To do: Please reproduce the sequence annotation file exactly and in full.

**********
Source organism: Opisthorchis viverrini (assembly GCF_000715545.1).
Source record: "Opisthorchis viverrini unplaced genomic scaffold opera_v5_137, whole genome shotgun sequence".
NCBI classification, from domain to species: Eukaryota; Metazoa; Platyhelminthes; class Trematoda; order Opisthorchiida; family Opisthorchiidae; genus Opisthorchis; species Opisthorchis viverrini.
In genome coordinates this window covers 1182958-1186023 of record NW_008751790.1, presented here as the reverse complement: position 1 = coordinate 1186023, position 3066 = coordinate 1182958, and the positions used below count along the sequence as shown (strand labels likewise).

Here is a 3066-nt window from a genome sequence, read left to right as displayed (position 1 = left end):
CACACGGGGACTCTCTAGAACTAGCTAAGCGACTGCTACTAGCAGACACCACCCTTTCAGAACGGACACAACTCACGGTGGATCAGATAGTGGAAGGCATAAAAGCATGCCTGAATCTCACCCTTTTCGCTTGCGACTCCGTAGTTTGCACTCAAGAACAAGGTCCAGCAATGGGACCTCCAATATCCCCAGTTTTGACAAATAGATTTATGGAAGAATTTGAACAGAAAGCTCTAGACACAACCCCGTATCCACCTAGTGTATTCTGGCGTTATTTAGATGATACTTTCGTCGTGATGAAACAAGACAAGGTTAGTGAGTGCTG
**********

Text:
Source organism: Opisthorchis viverrini (assembly GCF_000715545.1).
Source record: "Opisthorchis viverrini unplaced genomic scaffold opera_v5_137, whole genome shotgun sequence".
NCBI classification, from domain to species: Eukaryota; Metazoa; Platyhelminthes; class Trematoda; order Opisthorchiida; family Opisthorchiidae; genus Opisthorchis; species Opisthorchis viverrini.
In genome coordinates this window covers 1182958-1186023 of record NW_008751790.1, presented here as the reverse complement: position 1 = coordinate 1186023, position 3066 = coordinate 1182958, and the positions used below count along the sequence as shown (strand labels likewise).

Here is a 3066-nt window from a genome sequence, read left to right as displayed (position 1 = left end):
CACACGGGGACTCTCTAGAACTAGCTAAGCGACTGCTACTAGCAGACACCACCCTTTCAGAACGGACACAACTCACGGTGGATCAGATAGTGGAAGGCATAAAAGCATGCCTGAATCTCACCCTTTTCGCTTGCGACTCCGTAGTTTGCACTCAAGAACAAGGTCCAGCAATGGGACCTCCAATATCCCCAGTTTTGACAAATAGATTTATGGAAGAATTTGAACAGAAAGCTCTAGACACAACCCCGTATCCACCTAGTGTATTCTGGCGTTATTTAGATGATACTTTCGTCGTGATGAAACAAGACAAGGTTAGTGAGTGCTG